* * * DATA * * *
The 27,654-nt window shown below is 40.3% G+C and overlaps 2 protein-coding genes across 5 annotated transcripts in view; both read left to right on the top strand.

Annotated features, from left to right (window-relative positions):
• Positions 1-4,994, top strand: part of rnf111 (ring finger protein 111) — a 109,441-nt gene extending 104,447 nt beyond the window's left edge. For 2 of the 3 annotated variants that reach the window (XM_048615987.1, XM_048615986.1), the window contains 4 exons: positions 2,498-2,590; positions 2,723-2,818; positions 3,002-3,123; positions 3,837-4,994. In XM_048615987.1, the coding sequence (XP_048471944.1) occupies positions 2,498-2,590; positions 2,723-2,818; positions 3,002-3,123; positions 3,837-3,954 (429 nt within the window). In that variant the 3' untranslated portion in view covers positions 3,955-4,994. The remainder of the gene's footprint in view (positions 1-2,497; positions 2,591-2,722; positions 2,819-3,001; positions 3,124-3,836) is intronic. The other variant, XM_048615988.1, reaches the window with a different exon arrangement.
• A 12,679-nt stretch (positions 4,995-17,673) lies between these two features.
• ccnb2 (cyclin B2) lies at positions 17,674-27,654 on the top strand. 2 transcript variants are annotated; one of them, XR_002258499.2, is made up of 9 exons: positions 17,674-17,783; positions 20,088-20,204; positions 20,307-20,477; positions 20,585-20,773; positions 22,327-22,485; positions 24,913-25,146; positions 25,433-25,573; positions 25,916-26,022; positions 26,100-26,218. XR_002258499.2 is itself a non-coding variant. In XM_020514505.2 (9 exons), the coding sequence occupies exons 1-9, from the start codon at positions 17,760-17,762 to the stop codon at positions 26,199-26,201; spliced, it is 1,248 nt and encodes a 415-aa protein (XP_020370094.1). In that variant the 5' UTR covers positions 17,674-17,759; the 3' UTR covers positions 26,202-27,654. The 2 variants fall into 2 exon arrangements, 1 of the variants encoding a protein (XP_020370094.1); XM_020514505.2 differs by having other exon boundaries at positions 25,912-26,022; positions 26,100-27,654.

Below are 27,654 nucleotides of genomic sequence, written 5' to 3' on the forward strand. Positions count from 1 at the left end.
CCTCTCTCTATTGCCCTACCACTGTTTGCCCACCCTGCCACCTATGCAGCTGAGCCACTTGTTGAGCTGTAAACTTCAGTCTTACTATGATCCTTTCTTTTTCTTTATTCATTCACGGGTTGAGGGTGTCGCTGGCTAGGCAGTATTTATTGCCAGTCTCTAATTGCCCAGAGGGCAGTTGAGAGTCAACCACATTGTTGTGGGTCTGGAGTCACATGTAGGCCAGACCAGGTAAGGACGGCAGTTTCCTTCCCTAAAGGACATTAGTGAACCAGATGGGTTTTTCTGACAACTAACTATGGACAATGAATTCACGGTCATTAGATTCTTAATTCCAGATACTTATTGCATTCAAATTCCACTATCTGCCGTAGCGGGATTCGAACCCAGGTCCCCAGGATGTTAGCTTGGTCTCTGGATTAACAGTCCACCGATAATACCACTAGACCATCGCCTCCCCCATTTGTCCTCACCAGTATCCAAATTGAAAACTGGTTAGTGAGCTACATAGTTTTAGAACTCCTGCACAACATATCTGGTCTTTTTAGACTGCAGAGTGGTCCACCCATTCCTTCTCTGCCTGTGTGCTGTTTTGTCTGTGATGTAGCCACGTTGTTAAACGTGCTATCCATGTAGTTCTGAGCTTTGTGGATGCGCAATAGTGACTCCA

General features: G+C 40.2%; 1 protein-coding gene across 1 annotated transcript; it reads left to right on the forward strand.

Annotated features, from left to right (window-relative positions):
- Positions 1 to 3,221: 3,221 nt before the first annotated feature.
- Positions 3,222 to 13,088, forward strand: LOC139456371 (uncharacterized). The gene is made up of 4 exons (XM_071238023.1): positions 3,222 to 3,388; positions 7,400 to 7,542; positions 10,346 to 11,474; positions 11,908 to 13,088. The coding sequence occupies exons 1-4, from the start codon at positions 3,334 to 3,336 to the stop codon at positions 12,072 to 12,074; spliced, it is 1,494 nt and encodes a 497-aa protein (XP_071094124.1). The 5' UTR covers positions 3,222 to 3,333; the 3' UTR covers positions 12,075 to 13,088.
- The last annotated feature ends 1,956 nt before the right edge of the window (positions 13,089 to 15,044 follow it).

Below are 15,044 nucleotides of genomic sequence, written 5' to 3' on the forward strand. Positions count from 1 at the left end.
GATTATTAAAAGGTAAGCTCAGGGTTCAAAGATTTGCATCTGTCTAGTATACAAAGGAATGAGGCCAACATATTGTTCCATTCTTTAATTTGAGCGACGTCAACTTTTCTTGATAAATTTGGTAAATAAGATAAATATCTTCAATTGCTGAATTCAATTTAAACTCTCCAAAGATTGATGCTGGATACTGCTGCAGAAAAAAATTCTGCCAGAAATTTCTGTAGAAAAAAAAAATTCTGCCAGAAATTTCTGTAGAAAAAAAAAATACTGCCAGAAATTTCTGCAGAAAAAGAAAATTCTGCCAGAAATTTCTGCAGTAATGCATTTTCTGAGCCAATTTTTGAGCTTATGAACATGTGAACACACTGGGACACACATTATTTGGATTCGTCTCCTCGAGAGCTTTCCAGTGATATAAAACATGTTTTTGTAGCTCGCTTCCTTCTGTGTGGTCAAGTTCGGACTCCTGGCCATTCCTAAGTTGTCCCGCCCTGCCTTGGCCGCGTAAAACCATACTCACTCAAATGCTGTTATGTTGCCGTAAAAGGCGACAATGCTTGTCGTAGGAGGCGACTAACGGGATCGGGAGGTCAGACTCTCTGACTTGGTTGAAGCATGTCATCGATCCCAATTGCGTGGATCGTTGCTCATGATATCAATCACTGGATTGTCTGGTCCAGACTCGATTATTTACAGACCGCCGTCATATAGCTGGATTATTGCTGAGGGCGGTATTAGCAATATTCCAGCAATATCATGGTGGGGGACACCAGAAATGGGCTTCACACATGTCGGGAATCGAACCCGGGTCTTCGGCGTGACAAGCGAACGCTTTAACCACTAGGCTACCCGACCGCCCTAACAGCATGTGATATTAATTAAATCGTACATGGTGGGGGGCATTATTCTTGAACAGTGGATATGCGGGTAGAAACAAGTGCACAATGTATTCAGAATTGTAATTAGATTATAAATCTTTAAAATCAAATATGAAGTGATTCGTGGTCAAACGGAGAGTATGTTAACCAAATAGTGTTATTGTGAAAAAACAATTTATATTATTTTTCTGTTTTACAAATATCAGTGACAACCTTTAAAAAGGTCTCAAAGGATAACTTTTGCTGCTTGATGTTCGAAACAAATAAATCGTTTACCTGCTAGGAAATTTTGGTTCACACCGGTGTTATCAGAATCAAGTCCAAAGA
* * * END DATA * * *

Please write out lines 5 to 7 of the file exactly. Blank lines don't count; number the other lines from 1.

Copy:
• ccnb2 (cyclin B2) lies at positions 17,674-27,654 on the top strand. 2 transcript variants are annotated; one of them, XR_002258499.2, is made up of 9 exons: positions 17,674-17,783; positions 20,088-20,204; positions 20,307-20,477; positions 20,585-20,773; positions 22,327-22,485; positions 24,913-25,146; positions 25,433-25,573; positions 25,916-26,022; positions 26,100-26,218. XR_002258499.2 is itself a non-coding variant. In XM_020514505.2 (9 exons), the coding sequence occupies exons 1-9, from the start codon at positions 17,760-17,762 to the stop codon at positions 26,199-26,201; spliced, it is 1,248 nt and encodes a 415-aa protein (XP_020370094.1). In that variant the 5' UTR covers positions 17,674-17,759; the 3' UTR covers positions 26,202-27,654. The 2 variants fall into 2 exon arrangements, 1 of the variants encoding a protein (XP_020370094.1); XM_020514505.2 differs by having other exon boundaries at positions 25,912-26,022; positions 26,100-27,654.

Below are 27,654 nucleotides of genomic sequence, written 5' to 3' on the forward strand. Positions count from 1 at the left end.
CCTCTCTCTATTGCCCTACCACTGTTTGCCCACCCTGCCACCTATGCAGCTGAGCCACTTGTTGAGCTGTAAACTTCAGTCTTACTATGATCCTTTCTTTTTCTTTATTCATTCACGGGTTGAGGGTGTCGCTGGCTAGGCAGTATTTATTGCCAGTCTCTAATTGCCCAGAGGGCAGTTGAGAGTCAACCACATTGTTGTGGGTCTGGAGTCACATGTAGGCCAGACCAGGTAAGGACGGCAGTTTCCTTCCCTAAAGGACATTAGTGAACCAGATGGGTTTTTCTGACAACTAACTATGGACAATGAATTCACGGTCATTAGATTCTTAATTCCAGATACTTATTGCATTCAAATTCCACTATCTGCCGTAGCGGGATTCGAACCCAGGTCCCCAGGATGTTAGCTTGGTCTCTGGATTAACAGTCCACCGATAATACCACTAGACCATCGCCTCCCCCATTTGTCCTCACCAGTATCCAAATTGAAAACTGGTTAGTGAGCTACATAGTTTTAGAACTCCTGCACAACATATCTGGTCTTTTTAGACTGCAGAGTGGTCCACCCATTCCTTCTCTGCCTGTGTGCTGTTTTGTCTGTGATGTAGCCACGTTGTTAAACGTGCTATCCATGTAGTTCTGAGCTTTGTGGATGCGCAATAGTGACTCCA